Puppy Linux Tahr 5.0.6 fits into 1G of disk space and runs well on only 500mb of RAM on an old XP box.
Previously I installed Puppy Linux Slako 5.7.1 with SCIM Chinese. Since I regularly use Ubuntu I thought it best to install Puppy Linux Tahr 5.0.6, commonly called “tahrpup” instead. I tried to install SCIM Chinese teh same way as on the Slacko version, and it failed. Eventually I did get the FCITX Chinese to install. It works very well, but was somewhat difficult to find out what works.
Installing SCIM Chinese to Tahrpup
I have an old dell desktop with Win XP on it that runs slowly. Though it is old I thought I’d try a different Linux distribution on it. The smaller ones were Puppy Linux Precise 5.7.1 2013, and Debian Dog Jesse. Here is how I put Chinese input on Puppy Linux Precise 5.7.1.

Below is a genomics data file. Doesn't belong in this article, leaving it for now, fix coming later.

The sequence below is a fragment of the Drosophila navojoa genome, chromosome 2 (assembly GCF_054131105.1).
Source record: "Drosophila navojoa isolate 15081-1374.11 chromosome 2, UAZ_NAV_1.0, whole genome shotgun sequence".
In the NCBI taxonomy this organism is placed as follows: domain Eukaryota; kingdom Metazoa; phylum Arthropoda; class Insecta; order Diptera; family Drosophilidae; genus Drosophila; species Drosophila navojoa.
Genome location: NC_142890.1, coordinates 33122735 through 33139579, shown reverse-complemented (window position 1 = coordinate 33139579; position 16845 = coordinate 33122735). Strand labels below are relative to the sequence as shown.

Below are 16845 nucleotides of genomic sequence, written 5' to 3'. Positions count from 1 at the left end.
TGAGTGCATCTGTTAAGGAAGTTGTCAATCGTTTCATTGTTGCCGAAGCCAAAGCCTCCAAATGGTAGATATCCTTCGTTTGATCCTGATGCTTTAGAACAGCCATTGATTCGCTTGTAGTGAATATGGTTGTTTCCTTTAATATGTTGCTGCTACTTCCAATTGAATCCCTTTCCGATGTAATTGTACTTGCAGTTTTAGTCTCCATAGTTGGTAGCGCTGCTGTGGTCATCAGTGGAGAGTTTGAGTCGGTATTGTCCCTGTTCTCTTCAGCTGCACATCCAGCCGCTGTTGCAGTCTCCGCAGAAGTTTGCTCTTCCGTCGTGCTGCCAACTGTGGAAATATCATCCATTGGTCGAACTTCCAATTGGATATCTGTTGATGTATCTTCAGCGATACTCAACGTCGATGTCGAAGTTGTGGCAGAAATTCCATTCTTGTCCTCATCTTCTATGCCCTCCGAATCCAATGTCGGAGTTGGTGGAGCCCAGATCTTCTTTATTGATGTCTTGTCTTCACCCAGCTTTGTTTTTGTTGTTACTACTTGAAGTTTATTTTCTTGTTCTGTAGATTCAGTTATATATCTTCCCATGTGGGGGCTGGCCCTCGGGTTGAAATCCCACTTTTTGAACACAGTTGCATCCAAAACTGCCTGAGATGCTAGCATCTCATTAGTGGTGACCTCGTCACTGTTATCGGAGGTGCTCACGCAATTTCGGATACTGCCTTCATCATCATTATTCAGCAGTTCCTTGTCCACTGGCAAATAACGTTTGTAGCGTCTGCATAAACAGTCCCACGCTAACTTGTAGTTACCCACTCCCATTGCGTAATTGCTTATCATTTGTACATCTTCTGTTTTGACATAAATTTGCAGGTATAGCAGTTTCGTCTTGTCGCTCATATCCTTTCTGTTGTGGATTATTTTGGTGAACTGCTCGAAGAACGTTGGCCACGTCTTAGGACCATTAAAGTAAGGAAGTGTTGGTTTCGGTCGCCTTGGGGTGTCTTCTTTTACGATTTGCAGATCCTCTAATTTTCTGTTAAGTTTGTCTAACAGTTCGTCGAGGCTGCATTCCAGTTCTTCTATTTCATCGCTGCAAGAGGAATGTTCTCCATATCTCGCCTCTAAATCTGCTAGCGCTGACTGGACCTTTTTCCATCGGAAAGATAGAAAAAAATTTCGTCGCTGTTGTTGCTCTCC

My old Dell is a Dimension 1100/B110, 2006, P4 Celeron, 2.66mhz, 778mb ram. It is old.
Chinese input is fun, for the warped mind that I am. Yes, it is exceptionally difficult to learn Chinese, but after that little hurdle, and significant eye strain, it is fun. Chinese input methods on Ubuntu 14.04 is somewhat confusing, as it is very easy to install, both for SunPinyin and Pinyin yet there are bugs. I installed SunPinyin, and when I could not input certain characters, also installed Pinyin. Here are the ones I found, and their fixes.
Pinyin Joe has installation instructions for Chinese, and the very many input methods. He also has a page for Ubuntu 14.04 Chinese bugs. This fixed the “学” xue bug in Pinyin, but not in SunPinyin.
Usually I’m working in Ubuntu, so cannot use the PC version of QQ. I’ve had to either switch to Windows or use QQ International through my smartphone. Typing on my smartphone in Chinese and English is challenging and fraught with spelling mistakes. I’m having trouble accurately typing Chinese pinyin on my phone. The alternative is to use QQ with a browser.
You can use the browser version of QQ when you are on ubuntu, but I could not find any instructions on how to do this. Here is what to do: